Once upon a time, and it wasn't that long ago, developers didn't think about licenses. They assumed open-source licenses didn't matter. Oh, how wrong they were as one open-source lawsuit after another has shown. Just ask Oracle about its Google lawsuit. But, the organization, which has overseen open-source licensing since the beginning, the Open Source Initiative (OSI), has long been an amateur effort. That's changed. The OSI has finally named its first Executive Director, Stefano Maffulli.
Maffulli is a long-time developer community manager. He co-founded and led the Italian chapter of Free Software Foundation Europe (FSFE) from 2001 to 2007. He also worked for the FreedomBox Foundation. This organization, led by Columbia law professor Eben Moglen, created an inexpensive open-source server for those who wanted to avoid proprietary internet and cloud services. From there, Maffulli moved to OpenStack, the open-source Infrastructure-as-a-Service cloud, and other open-source projects.
He'll be taking over from Deb Nicholson, who served as the OSI's interim general manager. This key step in the move of the OSI OSI into a professionally managed organization.
"Bringing Stefano Maffulli on board as OSI's first Executive Director is the culmination of a years-long march toward professionalization so that OSI can be a stronger and more responsive advocate for open source," says Joshua Simmons, the OSI board's chairperson. "We can now deprecate the role of President transitioning to Chair of the Board with confidence about OSI's future."
An enthusiastic open source user, Maffulli contributed documentation patches, translations and advocated for projects as diverse as GNU, QGIS, OpenStreetMap, and WordPress. He knows he'll face new, bigger challenges at the OSI.
"Open source software is everywhere, but its definition is constantly being challenged," said Maffulli. "The zombies of shared source, limited-use, and proprietary software are emerging from the graves where we put them to rest in the 90s, threatening the whole ecosystem."
He's not wrong. Open-source's challenges now come in new forms. For example, Server Side Public License (SSPL) tries to present itself as an open-source license while forbidding its use by cloud service providers.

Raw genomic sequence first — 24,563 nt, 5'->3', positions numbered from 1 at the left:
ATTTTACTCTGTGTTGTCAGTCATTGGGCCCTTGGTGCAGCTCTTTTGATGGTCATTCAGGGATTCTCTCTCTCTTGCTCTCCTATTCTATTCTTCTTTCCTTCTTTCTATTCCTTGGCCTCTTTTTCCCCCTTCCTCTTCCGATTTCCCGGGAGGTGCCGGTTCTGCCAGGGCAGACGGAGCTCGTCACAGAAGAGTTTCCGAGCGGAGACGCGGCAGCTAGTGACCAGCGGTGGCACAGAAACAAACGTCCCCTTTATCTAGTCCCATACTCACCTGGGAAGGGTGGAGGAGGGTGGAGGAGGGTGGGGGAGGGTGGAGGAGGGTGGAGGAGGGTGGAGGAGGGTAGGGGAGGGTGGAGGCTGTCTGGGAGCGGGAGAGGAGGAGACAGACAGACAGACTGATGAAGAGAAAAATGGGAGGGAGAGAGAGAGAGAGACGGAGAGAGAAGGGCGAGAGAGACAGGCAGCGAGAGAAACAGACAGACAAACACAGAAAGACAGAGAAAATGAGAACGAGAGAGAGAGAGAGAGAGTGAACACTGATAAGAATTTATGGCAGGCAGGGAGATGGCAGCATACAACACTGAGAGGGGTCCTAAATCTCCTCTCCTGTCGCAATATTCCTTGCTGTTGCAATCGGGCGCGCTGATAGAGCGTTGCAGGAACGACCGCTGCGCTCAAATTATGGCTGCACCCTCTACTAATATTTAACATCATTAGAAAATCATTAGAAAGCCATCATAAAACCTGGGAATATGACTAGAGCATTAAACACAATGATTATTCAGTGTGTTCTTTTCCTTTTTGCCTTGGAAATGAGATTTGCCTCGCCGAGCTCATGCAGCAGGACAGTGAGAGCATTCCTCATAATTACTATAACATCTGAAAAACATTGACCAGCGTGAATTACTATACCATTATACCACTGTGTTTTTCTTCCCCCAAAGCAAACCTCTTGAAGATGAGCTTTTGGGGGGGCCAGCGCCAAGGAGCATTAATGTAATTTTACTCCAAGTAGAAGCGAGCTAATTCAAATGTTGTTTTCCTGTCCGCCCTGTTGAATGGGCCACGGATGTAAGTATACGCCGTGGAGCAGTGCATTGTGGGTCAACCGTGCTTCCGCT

The OSI has to keep up with these and many other changes. For example, there have been several failed efforts to force ethical rules into open-source licenses. To keep up with these whiplash fast advances, Maffulli said, "mobile devices, cloud, artificial intelligence/machine learning, and blockchain offer new opportunities for developers, entrepreneurs, and society as a whole who all deserve a strong OSI not only to maintain a definition of open source that works in modern settings but also forges a path for how to effectively produce modern open-source software."
Other open-source organization leaders are welcoming Maffulli and his new role. "This is an important change," says Karen Sandler, the Software Freedom Conservancy's executive director of the. "I congratulate the OSI for engaging in a critical re-evaluation of its role in the FOSS community and redefining how its board functions. I'm excited to see what the future holds for OSI with Maffulli's leadership."
Allison Randal, the Open Infrastructure Foundation Chair of the Board added, "Successful open source depends on the solid bedrock of open source licenses, but it also requires so much more. The new structure of the OSI will enable the Executive Director and the Board to put renewed energy behind the practical aspects of producing open-source software in open and collaborative environments."
What happens next? We'll see. With stronger, professional leadership, I expect we'll be hearing more from the OSI as open-source, and its licenses, grows ever more important to the business and technology world.